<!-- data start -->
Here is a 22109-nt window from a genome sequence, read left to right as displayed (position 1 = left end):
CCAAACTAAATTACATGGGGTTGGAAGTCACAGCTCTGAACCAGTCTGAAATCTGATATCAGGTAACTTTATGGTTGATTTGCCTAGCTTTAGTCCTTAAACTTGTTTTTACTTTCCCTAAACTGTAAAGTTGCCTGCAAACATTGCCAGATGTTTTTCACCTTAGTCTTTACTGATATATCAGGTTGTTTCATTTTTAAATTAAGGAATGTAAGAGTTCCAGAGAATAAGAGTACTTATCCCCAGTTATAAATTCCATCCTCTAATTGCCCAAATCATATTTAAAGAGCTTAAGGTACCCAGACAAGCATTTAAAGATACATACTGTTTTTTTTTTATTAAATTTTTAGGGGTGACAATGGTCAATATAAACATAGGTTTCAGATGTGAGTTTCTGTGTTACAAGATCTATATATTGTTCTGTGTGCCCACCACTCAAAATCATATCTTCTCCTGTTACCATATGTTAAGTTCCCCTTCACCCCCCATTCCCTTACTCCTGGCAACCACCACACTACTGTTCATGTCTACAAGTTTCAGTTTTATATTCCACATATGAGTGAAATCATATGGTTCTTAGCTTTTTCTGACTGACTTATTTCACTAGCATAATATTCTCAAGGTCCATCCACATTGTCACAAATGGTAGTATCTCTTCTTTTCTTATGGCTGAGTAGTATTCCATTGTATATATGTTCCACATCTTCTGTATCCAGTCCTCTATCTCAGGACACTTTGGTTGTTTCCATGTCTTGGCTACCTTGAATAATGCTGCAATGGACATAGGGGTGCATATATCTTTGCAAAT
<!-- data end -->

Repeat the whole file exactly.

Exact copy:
Here is a 22109-nt window from a genome sequence, read left to right as displayed (position 1 = left end):
CCAAACTAAATTACATGGGGTTGGAAGTCACAGCTCTGAACCAGTCTGAAATCTGATATCAGGTAACTTTATGGTTGATTTGCCTAGCTTTAGTCCTTAAACTTGTTTTTACTTTCCCTAAACTGTAAAGTTGCCTGCAAACATTGCCAGATGTTTTTCACCTTAGTCTTTACTGATATATCAGGTTGTTTCATTTTTAAATTAAGGAATGTAAGAGTTCCAGAGAATAAGAGTACTTATCCCCAGTTATAAATTCCATCCTCTAATTGCCCAAATCATATTTAAAGAGCTTAAGGTACCCAGACAAGCATTTAAAGATACATACTGTTTTTTTTTTATTAAATTTTTAGGGGTGACAATGGTCAATATAAACATAGGTTTCAGATGTGAGTTTCTGTGTTACAAGATCTATATATTGTTCTGTGTGCCCACCACTCAAAATCATATCTTCTCCTGTTACCATATGTTAAGTTCCCCTTCACCCCCCATTCCCTTACTCCTGGCAACCACCACACTACTGTTCATGTCTACAAGTTTCAGTTTTATATTCCACATATGAGTGAAATCATATGGTTCTTAGCTTTTTCTGACTGACTTATTTCACTAGCATAATATTCTCAAGGTCCATCCACATTGTCACAAATGGTAGTATCTCTTCTTTTCTTATGGCTGAGTAGTATTCCATTGTATATATGTTCCACATCTTCTGTATCCAGTCCTCTATCTCAGGACACTTTGGTTGTTTCCATGTCTTGGCTACCTTGAATAATGCTGCAATGGACATAGGGGTGCATATATCTTTGCAAAT